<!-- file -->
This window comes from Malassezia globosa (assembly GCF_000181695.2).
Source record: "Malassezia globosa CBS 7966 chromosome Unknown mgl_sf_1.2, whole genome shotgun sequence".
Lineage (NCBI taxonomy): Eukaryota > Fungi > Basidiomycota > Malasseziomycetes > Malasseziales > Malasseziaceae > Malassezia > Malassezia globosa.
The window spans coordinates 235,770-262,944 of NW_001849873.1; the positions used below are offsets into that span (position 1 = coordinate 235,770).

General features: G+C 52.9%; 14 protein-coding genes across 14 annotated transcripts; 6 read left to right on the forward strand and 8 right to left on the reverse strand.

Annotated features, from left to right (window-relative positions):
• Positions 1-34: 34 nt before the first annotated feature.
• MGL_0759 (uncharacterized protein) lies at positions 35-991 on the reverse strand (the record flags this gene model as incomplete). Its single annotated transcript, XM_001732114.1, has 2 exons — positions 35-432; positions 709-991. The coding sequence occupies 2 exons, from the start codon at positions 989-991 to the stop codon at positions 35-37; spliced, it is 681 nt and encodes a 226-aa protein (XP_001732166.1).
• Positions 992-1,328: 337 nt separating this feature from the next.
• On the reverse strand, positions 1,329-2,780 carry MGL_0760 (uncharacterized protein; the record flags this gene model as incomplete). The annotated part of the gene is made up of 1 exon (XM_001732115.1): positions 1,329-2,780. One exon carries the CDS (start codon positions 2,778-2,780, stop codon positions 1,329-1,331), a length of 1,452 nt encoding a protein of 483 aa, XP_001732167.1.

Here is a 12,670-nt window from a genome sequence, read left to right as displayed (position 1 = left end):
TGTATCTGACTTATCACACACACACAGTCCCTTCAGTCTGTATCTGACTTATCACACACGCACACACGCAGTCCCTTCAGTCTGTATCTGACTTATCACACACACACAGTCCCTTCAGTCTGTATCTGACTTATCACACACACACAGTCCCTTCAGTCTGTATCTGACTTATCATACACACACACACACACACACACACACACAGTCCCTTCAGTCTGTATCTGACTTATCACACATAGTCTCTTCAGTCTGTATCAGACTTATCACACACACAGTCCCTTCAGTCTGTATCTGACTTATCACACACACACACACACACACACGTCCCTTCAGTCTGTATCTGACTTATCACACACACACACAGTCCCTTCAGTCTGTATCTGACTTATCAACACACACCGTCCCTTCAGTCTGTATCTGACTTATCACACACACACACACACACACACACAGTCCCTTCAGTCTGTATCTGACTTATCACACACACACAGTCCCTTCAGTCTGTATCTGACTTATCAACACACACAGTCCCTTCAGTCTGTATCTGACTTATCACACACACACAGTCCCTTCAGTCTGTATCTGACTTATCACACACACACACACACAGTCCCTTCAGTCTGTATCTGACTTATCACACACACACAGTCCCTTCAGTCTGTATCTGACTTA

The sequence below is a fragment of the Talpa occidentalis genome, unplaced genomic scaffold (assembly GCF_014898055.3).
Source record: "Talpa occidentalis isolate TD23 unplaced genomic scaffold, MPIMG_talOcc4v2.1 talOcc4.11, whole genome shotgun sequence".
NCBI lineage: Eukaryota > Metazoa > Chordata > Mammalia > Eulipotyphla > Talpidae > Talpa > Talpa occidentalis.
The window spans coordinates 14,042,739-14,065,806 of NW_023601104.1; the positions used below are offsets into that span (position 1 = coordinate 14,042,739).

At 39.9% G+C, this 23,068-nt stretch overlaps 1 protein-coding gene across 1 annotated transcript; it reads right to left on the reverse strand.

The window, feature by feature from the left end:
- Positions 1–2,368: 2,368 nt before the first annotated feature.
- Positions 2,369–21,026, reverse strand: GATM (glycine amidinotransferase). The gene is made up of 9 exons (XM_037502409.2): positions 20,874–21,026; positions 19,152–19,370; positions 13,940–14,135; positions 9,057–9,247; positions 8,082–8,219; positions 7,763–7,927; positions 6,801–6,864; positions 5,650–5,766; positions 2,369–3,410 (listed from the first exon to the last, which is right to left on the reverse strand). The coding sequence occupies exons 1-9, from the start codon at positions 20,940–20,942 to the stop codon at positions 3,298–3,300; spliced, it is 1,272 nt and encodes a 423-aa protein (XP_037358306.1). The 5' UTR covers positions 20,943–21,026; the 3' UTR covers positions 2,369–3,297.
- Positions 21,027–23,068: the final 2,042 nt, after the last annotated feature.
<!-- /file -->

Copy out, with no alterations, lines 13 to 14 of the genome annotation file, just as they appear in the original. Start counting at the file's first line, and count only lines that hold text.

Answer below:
The sequence below is a fragment of the Talpa occidentalis genome, unplaced genomic scaffold (assembly GCF_014898055.3).
Source record: "Talpa occidentalis isolate TD23 unplaced genomic scaffold, MPIMG_talOcc4v2.1 talOcc4.11, whole genome shotgun sequence".